The Maternity Worldwide and African Child Trust have partnered First Lady Getrude Mutharika in her continued efforts to promote girl-child education, encourage investment in health by raising awareness on the need of cervical cancer screening, maternal health awareness and voluntary HIV testing.
Maternity Worldwide Executive Director, Adrian Brown, and African Child Trust Chief, Kunle Onabolu, disclosed this when they had an audience with Mutharika on Tuesday in London.
Brown said although his organisation is already working in Malawi, they will work with the First Lady who will work as an ambassador in helping women and girls access the high quality maternal healthcare they need to be able to give birth safely.
On his part, Onabolu said his organisation will support the First Lady’s efforts to provide scholarships to needy girls and building hostels for girls across the country, so as to encourage girls to be completing secondary school education.
Speaking during the meeting, Mutharika commended the organisations for the commitments, saying education for the girl child is one of the key factors in eliminating poverty, reducing the contraction and effects of preventable diseases and enhancing nation building endeavors on a larger scale.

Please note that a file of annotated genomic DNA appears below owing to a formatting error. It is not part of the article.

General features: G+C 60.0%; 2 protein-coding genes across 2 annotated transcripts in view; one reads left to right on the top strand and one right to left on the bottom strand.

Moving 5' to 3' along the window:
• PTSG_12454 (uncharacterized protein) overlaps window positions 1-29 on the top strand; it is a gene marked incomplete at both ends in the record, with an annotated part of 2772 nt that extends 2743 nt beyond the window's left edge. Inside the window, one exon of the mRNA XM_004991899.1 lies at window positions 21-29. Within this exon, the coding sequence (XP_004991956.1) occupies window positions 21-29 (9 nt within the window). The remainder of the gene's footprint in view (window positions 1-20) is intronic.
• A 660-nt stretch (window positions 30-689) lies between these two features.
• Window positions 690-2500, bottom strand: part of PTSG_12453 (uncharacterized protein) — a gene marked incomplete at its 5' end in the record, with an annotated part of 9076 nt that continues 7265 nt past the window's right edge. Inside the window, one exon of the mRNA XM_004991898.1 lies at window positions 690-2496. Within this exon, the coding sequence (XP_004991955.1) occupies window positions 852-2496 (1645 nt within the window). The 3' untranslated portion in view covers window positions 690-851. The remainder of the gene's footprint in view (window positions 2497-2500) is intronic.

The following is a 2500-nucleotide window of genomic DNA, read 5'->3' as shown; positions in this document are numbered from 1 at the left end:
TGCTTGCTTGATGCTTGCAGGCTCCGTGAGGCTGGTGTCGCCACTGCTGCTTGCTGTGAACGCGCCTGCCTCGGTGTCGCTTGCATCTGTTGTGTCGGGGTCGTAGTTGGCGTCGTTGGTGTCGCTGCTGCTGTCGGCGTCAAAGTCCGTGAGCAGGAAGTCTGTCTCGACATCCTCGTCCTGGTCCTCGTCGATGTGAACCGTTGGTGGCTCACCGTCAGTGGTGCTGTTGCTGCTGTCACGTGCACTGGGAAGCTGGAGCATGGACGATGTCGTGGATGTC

The First Lady reiterated that she decided to focus her energies through Beautify Malawi Trust (BEAM) on the girl child as an anchor to real development.
“My passion is to see that all children in Malawi are educated. Unfortunately, the most school drop outs have been young girls due to unconducive environments for learning.
“Policymakers, researchers, academics and leaders in the health sector have all come to agree on the notion that educating the girl child is one of the surest ways of attaining meaningful development,” she said.
On HIV and Aids Mutharika, who is also the vice-president of the Organisation of African First Ladies Against HIV and Aids (Oafla)said Malawi was the first country globally to endorse the Unaids 90.90.90 Campaign, a United Nations plan aimed at ending the spread of HIV by 2020 and eliminate the disease altogether by 2030.
“Our new National Strategic Plan on HIV and Aids clearly outlines how by 2020 we will ensure that 90 percent of people living with HIV know their sero-status, 90 percent of those with HIV are receiving treatment and 90 percent of those on treatment are virally suppressed,” she said.
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